Yorkshire today becomes the unlikely venue where the future of Britain’s shale industry could be decided. If councillors reject the fracking application, ministers will have to override local politicians or give up UK shale gas development.
At one level the committee of North Yorkshire county councillors sitting today are simply assessing a planning application in the same way as any other.
But the fact that the application involves the controversial fracking mining method will bring national attention on their deliberations.
In legal terms, whatever verdict the county’s planning committee reaches no precedent will be set. Every planning application, whether for fracking or a new garage, has to be considered on its merits.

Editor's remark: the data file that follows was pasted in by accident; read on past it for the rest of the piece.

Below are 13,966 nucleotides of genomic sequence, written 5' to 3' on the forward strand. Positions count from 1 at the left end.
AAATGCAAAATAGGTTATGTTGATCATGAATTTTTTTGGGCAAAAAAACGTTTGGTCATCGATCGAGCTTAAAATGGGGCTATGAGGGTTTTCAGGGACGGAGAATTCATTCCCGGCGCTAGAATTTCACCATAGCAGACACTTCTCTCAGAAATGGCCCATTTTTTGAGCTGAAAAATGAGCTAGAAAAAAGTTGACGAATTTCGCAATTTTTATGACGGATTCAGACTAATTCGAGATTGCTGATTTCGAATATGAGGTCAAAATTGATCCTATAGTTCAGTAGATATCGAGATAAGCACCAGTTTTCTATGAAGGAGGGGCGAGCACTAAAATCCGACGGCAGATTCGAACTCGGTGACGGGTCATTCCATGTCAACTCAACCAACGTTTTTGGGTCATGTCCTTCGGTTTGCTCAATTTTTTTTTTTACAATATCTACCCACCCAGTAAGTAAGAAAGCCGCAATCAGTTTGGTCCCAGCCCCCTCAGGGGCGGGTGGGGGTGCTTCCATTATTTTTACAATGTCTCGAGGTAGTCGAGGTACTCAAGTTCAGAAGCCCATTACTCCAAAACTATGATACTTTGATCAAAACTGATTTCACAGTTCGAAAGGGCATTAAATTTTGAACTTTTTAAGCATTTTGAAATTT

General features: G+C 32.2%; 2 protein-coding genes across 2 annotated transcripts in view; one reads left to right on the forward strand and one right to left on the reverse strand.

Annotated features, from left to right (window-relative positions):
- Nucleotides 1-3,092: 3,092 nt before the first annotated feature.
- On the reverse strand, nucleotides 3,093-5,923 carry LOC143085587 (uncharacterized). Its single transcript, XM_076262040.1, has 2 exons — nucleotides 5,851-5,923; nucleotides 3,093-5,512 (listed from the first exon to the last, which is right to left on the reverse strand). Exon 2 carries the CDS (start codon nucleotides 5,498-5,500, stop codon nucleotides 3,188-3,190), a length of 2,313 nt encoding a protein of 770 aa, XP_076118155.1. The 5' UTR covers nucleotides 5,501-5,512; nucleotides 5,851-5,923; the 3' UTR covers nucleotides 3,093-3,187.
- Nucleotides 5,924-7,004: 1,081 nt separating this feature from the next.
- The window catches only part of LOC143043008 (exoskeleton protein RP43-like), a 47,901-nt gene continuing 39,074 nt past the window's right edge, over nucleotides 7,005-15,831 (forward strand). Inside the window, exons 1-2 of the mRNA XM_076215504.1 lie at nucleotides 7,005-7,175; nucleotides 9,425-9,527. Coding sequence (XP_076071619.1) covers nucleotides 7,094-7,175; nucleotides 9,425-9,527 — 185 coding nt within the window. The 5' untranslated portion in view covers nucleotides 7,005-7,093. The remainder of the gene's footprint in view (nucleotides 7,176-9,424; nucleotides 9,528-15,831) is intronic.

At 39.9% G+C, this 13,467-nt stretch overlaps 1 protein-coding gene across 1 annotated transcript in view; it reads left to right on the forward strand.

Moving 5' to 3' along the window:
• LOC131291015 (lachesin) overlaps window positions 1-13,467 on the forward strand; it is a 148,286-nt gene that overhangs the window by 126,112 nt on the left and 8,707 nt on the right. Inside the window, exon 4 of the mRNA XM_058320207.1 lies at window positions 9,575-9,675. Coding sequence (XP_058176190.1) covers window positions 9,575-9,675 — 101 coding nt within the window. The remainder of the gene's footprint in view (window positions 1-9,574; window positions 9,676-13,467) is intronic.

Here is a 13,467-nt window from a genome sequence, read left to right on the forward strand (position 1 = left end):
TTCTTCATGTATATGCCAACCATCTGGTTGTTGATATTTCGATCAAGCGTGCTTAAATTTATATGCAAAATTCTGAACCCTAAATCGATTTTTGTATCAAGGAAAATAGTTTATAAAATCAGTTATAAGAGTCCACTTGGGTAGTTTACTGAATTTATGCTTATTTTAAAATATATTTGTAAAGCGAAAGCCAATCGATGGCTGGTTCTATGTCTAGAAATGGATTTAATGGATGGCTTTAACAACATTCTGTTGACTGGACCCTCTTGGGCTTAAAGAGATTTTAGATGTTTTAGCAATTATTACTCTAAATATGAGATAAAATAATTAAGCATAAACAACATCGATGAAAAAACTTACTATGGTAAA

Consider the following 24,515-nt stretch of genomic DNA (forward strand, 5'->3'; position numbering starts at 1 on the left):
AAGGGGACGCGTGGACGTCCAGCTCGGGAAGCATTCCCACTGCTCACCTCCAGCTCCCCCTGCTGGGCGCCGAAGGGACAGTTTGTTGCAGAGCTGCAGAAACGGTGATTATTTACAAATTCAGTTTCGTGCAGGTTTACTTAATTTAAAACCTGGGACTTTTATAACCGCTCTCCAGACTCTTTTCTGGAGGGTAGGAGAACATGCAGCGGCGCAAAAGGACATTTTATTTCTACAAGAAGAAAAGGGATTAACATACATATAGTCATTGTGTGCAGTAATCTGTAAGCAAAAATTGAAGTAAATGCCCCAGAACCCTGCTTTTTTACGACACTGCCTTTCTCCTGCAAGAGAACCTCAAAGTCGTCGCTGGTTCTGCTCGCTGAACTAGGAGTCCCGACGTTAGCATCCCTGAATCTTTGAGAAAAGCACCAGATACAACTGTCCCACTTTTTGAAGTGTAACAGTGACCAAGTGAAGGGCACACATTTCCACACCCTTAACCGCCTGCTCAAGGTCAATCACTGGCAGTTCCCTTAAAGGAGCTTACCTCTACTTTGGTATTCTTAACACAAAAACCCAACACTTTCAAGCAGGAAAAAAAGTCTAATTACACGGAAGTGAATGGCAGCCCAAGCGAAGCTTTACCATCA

But Lancashire County Council rejected two applications for fracking operations last year and a further rejection in North Yorkshire would raise serious questions over whether the industry will ever gain a foothold in the UK.
The Government has championed the creation of a UK fracking industry, arguing it will be a source of energy security, jobs and tax receipts and not pose risks to the environment or health.
But if North Yorkshire rejects Third Energy’s application at Kirby Misperton, ministers will have to face up to the possibility that local council planning committees will never agree to fracking proposals no matter how many reassurances they are given.
That scenario would leave ministers with a uncomfortable choice of overiding local opinion or giving up on the dream of a UK fracking industry.